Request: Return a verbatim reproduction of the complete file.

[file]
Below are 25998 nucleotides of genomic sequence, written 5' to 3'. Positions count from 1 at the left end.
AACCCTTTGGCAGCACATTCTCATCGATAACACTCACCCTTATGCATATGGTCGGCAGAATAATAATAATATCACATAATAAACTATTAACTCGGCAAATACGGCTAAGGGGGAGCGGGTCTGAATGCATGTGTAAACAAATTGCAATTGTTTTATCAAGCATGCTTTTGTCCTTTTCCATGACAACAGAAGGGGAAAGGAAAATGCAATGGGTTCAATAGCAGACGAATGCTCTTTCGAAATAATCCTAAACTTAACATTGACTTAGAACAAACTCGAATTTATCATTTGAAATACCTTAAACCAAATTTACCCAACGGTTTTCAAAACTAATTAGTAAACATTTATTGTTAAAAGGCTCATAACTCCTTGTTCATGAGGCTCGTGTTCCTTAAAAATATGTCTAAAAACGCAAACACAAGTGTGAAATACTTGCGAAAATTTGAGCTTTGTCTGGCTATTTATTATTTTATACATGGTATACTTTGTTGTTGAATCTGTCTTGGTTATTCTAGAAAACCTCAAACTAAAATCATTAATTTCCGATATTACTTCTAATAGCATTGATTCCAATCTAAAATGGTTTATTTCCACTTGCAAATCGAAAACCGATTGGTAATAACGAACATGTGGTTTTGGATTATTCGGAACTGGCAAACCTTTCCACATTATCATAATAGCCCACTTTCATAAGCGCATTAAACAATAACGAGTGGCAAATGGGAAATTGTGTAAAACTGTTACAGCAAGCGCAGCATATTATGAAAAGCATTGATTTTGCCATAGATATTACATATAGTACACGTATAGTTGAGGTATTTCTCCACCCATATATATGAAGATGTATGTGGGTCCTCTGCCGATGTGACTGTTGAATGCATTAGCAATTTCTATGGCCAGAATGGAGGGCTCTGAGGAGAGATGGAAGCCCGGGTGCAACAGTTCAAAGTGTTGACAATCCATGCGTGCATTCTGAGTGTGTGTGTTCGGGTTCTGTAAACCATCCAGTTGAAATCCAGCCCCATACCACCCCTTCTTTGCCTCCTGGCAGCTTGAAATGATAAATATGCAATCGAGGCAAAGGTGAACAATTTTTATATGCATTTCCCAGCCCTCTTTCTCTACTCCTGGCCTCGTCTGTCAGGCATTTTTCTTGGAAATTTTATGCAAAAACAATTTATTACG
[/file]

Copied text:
Below are 25998 nucleotides of genomic sequence, written 5' to 3'. Positions count from 1 at the left end.
AACCCTTTGGCAGCACATTCTCATCGATAACACTCACCCTTATGCATATGGTCGGCAGAATAATAATAATATCACATAATAAACTATTAACTCGGCAAATACGGCTAAGGGGGAGCGGGTCTGAATGCATGTGTAAACAAATTGCAATTGTTTTATCAAGCATGCTTTTGTCCTTTTCCATGACAACAGAAGGGGAAAGGAAAATGCAATGGGTTCAATAGCAGACGAATGCTCTTTCGAAATAATCCTAAACTTAACATTGACTTAGAACAAACTCGAATTTATCATTTGAAATACCTTAAACCAAATTTACCCAACGGTTTTCAAAACTAATTAGTAAACATTTATTGTTAAAAGGCTCATAACTCCTTGTTCATGAGGCTCGTGTTCCTTAAAAATATGTCTAAAAACGCAAACACAAGTGTGAAATACTTGCGAAAATTTGAGCTTTGTCTGGCTATTTATTATTTTATACATGGTATACTTTGTTGTTGAATCTGTCTTGGTTATTCTAGAAAACCTCAAACTAAAATCATTAATTTCCGATATTACTTCTAATAGCATTGATTCCAATCTAAAATGGTTTATTTCCACTTGCAAATCGAAAACCGATTGGTAATAACGAACATGTGGTTTTGGATTATTCGGAACTGGCAAACCTTTCCACATTATCATAATAGCCCACTTTCATAAGCGCATTAAACAATAACGAGTGGCAAATGGGAAATTGTGTAAAACTGTTACAGCAAGCGCAGCATATTATGAAAAGCATTGATTTTGCCATAGATATTACATATAGTACACGTATAGTTGAGGTATTTCTCCACCCATATATATGAAGATGTATGTGGGTCCTCTGCCGATGTGACTGTTGAATGCATTAGCAATTTCTATGGCCAGAATGGAGGGCTCTGAGGAGAGATGGAAGCCCGGGTGCAACAGTTCAAAGTGTTGACAATCCATGCGTGCATTCTGAGTGTGTGTGTTCGGGTTCTGTAAACCATCCAGTTGAAATCCAGCCCCATACCACCCCTTCTTTGCCTCCTGGCAGCTTGAAATGATAAATATGCAATCGAGGCAAAGGTGAACAATTTTTATATGCATTTCCCAGCCCTCTTTCTCTACTCCTGGCCTCGTCTGTCAGGCATTTTTCTTGGAAATTTTATGCAAAAACAATTTATTACG